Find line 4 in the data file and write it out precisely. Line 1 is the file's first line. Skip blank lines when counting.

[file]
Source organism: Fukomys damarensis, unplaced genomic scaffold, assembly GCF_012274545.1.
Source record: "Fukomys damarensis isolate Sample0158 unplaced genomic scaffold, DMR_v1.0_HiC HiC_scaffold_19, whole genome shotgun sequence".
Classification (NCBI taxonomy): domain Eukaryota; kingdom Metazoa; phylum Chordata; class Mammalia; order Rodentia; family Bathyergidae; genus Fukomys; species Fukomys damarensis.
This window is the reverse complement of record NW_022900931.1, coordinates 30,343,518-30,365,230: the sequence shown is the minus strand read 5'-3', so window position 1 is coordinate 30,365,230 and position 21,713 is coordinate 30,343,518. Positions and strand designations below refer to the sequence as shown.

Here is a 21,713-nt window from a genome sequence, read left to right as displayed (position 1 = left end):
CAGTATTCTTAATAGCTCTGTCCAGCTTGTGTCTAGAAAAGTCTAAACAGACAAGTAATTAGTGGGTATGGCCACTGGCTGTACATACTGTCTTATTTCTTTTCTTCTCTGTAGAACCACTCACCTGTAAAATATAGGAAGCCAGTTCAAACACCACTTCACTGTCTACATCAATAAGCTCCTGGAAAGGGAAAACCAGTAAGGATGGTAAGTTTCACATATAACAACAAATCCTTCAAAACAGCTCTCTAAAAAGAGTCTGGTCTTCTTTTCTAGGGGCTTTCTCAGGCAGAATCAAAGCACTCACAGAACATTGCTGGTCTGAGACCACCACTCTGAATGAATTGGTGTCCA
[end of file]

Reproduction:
This window is the reverse complement of record NW_022900931.1, coordinates 30,343,518-30,365,230: the sequence shown is the minus strand read 5'-3', so window position 1 is coordinate 30,365,230 and position 21,713 is coordinate 30,343,518. Positions and strand designations below refer to the sequence as shown.